If you’re just headed to LA for a vacation, where you decide to stay will depend on what you want. Sand and surf? Celeb-spotting? High-end shopping? If you’re looking for ideas, the Los Angeles Conservancy has some interesting suggestions for self-guided tours. Wherever you are, you will probably need to rent a car to see it all (more on that later), but here’s a quick look at what some of the areas have to offer:

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How Not to Gain Weight Over Summer Recruiting Season

how not to gain weight over summer recruiting seasonSummer recruiting season: always a trying time for those among us trying to maintain our weight (to say nothing of those of us trying to diet)! I still stand by my old advice on how to diet during the recruiting season, but I thought we’d refresh the post with a guest post from a good friend of mine, L, still in the trenches (which is to say, still attending recruiting cocktail parties and ritzy lunches).  Thank you, L! – Kat. Check out more resources for summer associates, here!

When I was a summer associate (in a year I will not name, but it was pre-economy collapse), I gained twelve pounds in about as many weeks.  A quantity of food I had previously called “lunch,” I started calling “an appetizer.”

Now, however, after navigating many more summer programs, I’ve figured out how to strike a good balance between having fun (free food!  free drinks! bonding!) and still managing to maintain a healthy lifestyle – and fit back into my fall clothes when the summer program comes to an end.

For many, recruiting events are a chance to eat at amazing restaurants and try delicious food, and I’m not discouraging you from participating in that experience.  But if you are concerned about gaining weight, then decide each meal whether the calorie splurge will be worth it.  For when it won’t be, here is my advice:

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Tales from the Wallet: Refinancing Student Loans (Guest Post)

refinancing student loansHave you refinanced your student loans, or are you looking into it? We’ve talked about tackling huge school debt, paying down debt vs. saving, getting financially prepared for grad school, creating a money roadmap, and switching from a lawyer’s salary to a student lifestyle, but we haven’t discussed refinancing student loans. Today, Blonde Lawyer (the name she uses to comment on Corporette posts) shares her experience of refinancing with SoFi, one of a growing number of peer-to-peer lending companies (CommonBond is another) that offer student loan refinancing. The author is including a referral link of her own, but Kat / Corporette is not being compensated in any way for this post — it sounded like an interesting topic for readers to discuss, and hopefully this one reader’s experience will be a launchpad for discussion.  Thank you for writing this, Blonde Lawyer!  Here’s a recent WSJ article and a Reuters article for further reading on the topic. Update 2015: Blonde Lawyer has started a blog with more information.

I have noticed that a lot of Corporette readers are interested in potentially refinancing their student loans. I suggested to Kat that this would make a good “Tales from the Wallet” post and offered to write about my experience refinancing with SoFi. Hopefully there are other posters who refinanced with one of the other major players that can write about their experiences too.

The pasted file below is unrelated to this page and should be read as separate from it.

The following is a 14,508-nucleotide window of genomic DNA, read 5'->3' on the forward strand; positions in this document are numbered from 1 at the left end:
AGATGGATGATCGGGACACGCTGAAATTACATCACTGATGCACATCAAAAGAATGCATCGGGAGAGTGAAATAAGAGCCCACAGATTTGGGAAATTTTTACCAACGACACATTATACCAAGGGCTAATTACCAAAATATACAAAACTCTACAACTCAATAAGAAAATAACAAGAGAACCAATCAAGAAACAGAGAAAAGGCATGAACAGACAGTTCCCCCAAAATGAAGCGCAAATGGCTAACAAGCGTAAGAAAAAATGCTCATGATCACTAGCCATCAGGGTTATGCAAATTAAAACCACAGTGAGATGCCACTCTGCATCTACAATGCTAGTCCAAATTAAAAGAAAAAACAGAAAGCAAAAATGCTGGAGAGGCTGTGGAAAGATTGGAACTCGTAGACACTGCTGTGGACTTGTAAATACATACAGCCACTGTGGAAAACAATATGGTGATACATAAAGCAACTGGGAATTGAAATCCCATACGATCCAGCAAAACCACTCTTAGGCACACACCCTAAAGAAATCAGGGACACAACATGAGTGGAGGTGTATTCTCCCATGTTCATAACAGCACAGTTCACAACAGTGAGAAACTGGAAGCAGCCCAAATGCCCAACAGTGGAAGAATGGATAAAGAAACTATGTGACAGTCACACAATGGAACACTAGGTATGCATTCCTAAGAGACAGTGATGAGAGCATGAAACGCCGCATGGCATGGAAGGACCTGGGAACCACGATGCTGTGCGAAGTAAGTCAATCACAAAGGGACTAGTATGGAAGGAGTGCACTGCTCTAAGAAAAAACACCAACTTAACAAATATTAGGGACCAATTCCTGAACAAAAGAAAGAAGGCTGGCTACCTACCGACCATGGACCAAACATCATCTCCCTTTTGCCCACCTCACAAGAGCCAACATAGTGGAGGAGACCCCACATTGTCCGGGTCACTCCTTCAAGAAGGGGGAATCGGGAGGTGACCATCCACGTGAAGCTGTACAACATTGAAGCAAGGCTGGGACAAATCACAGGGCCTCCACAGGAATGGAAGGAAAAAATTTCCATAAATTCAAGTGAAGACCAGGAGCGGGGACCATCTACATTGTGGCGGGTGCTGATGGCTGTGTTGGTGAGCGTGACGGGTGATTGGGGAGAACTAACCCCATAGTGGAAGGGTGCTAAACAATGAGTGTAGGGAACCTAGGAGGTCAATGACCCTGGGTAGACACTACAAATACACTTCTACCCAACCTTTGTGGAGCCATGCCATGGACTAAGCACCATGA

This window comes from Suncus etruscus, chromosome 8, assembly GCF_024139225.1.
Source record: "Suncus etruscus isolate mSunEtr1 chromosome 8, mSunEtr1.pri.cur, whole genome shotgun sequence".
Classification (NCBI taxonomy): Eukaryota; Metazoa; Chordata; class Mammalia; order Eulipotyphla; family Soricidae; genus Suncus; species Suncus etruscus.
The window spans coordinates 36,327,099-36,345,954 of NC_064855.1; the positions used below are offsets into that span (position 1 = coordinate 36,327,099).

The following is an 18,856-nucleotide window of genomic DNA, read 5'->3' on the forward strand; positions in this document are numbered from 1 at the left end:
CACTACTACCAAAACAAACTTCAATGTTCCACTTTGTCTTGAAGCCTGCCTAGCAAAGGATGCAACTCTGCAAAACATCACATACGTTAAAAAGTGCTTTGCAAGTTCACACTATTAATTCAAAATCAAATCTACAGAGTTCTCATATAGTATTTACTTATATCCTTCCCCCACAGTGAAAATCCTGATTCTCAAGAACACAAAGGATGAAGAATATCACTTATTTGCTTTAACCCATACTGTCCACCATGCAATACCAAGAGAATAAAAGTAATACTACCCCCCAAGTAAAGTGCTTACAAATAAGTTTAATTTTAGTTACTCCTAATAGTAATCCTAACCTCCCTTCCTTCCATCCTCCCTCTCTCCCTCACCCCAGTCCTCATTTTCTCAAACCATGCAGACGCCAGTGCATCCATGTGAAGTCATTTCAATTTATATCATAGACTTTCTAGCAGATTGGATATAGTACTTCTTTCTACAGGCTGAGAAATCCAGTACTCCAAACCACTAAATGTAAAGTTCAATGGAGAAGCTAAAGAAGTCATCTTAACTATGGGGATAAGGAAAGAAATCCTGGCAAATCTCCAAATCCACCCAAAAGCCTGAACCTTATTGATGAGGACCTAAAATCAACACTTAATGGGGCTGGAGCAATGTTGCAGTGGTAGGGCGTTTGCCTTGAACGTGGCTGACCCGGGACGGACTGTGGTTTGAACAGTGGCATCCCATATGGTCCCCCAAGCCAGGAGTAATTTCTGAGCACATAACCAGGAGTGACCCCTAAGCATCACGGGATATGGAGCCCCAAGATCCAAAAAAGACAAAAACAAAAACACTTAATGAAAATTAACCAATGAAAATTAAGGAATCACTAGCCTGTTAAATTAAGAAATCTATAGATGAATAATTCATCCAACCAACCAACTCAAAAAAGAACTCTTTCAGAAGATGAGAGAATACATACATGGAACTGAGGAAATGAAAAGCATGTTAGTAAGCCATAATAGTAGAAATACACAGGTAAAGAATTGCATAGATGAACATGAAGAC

So a little bit about me: I graduated law school in 2009. I went to an in-state school with in-state tuition. I paid my tuition 100% with Stafford loans ($59,500) and also took out living expense loans ($34,072) through a private loan company for a grand total of $93,572 in loans. After graduation, I was most worried about my $34,072 in private loans. My husband co-signed them and they were not dischargeable if I died or became disabled. The interest rate was a variable 8.61% with a 19% cap!!! I had one other issue with this company. I had selected a standard 10-year repayment for all my loans, but once the private loans entered repayment, the math wasn’t adding up to me.

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Guest Post: From Growing Up Poor to Working in Big Law

Growing Up Poor | CorporetteHow does your background — like growing up poor — affect your life in Big Law or other conservative jobs? After all, Big Law (and other Big jobs) can be interesting places, full of strange traditions, big personalities, and a lot of assumptions — that everyone knows what to wear yachting or for a golf scramble, for example. Today, I’m happy to welcome back Ruth Moore*, a lawyer turned actress (who’s currently a recurring character in a TV series) with some deep thoughts on how growing up poor affected her legal career. Ruth has guest posted before, with a Tales From the Wallet post about how to break free from golden handcuffs (and get used to paying tuition again). Welcome back, Ruth! – Kat.

This post came about because I was telling Kat about how I’d always been curious which of my Big Law colleagues had also grown up below the poverty line. I have this theory that there were certain habits and ways of thinking from growing up poor that stuck with me as a young adult, when I suddenly went up a couple of rungs on the socioeconomic ladder.

Some of those habits were sartorial. For example, even though I was earning a lot of money, I was still very cheap with myself, especially in the beginning. I distinctly remember buying a pair of jeans from H&M for $39.99 and thinking, “Wow, I’m buying forty-dollar jeans at full price, I really made it!” For work clothes, I splurged on two skirts and three shirts (deeply discounted) from a chain that represented, to me, the height of luxury: The United Colors of Benetton. Dry cleaning seemed too frivolous so I’d just wash them by hand. I wore my Aldo heels with the same pride with which my officemate wore her Louboutins. I didn’t get a professional haircut until my fourth year as a lawyer, opting to trim it myself instead. It’s kind of a miracle that no one reported me to “What Not to Wear.” (Pictured: Money, originally uploaded to Flickr by loopoboy 2.0.)